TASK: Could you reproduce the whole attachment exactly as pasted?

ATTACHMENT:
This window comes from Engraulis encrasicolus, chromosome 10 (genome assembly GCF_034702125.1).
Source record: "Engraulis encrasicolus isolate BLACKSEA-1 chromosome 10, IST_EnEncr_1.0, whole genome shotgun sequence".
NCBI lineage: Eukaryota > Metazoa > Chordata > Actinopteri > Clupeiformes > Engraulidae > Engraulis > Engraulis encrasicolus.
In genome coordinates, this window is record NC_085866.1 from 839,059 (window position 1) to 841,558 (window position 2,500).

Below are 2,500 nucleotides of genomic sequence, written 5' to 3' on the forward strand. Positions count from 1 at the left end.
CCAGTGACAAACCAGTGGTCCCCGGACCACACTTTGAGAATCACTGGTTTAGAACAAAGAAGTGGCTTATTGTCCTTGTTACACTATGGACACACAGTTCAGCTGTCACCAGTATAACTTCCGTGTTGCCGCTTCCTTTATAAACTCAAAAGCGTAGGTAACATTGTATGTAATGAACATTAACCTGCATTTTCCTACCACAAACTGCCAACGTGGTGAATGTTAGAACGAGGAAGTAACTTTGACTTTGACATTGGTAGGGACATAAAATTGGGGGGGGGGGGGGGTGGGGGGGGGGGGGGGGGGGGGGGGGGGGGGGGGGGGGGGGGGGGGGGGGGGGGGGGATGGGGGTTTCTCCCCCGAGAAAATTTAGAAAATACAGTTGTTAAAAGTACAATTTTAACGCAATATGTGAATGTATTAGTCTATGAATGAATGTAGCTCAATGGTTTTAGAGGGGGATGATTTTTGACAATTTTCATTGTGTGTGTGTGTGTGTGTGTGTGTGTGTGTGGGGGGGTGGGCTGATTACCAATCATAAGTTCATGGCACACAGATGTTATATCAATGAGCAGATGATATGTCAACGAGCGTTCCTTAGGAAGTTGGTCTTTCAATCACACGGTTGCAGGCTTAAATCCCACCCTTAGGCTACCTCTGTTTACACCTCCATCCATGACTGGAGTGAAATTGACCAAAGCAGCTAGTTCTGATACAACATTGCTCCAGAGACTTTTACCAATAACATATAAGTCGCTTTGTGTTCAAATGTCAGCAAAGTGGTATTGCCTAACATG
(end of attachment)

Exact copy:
This window comes from Engraulis encrasicolus, chromosome 10 (genome assembly GCF_034702125.1).
Source record: "Engraulis encrasicolus isolate BLACKSEA-1 chromosome 10, IST_EnEncr_1.0, whole genome shotgun sequence".
NCBI lineage: Eukaryota > Metazoa > Chordata > Actinopteri > Clupeiformes > Engraulidae > Engraulis > Engraulis encrasicolus.
In genome coordinates, this window is record NC_085866.1 from 839,059 (window position 1) to 841,558 (window position 2,500).

Below are 2,500 nucleotides of genomic sequence, written 5' to 3' on the forward strand. Positions count from 1 at the left end.
CCAGTGACAAACCAGTGGTCCCCGGACCACACTTTGAGAATCACTGGTTTAGAACAAAGAAGTGGCTTATTGTCCTTGTTACACTATGGACACACAGTTCAGCTGTCACCAGTATAACTTCCGTGTTGCCGCTTCCTTTATAAACTCAAAAGCGTAGGTAACATTGTATGTAATGAACATTAACCTGCATTTTCCTACCACAAACTGCCAACGTGGTGAATGTTAGAACGAGGAAGTAACTTTGACTTTGACATTGGTAGGGACATAAAATTGGGGGGGGGGGGGGGTGGGGGGGGGGGGGGGGGGGGGGGGGGGGGGGGGGGGGGGGGGGGGGGGGGGGGGGGATGGGGGTTTCTCCCCCGAGAAAATTTAGAAAATACAGTTGTTAAAAGTACAATTTTAACGCAATATGTGAATGTATTAGTCTATGAATGAATGTAGCTCAATGGTTTTAGAGGGGGATGATTTTTGACAATTTTCATTGTGTGTGTGTGTGTGTGTGTGTGTGTGTGTGGGGGGGTGGGCTGATTACCAATCATAAGTTCATGGCACACAGATGTTATATCAATGAGCAGATGATATGTCAACGAGCGTTCCTTAGGAAGTTGGTCTTTCAATCACACGGTTGCAGGCTTAAATCCCACCCTTAGGCTACCTCTGTTTACACCTCCATCCATGACTGGAGTGAAATTGACCAAAGCAGCTAGTTCTGATACAACATTGCTCCAGAGACTTTTACCAATAACATATAAGTCGCTTTGTGTTCAAATGTCAGCAAAGTGGTATTGCCTAACATG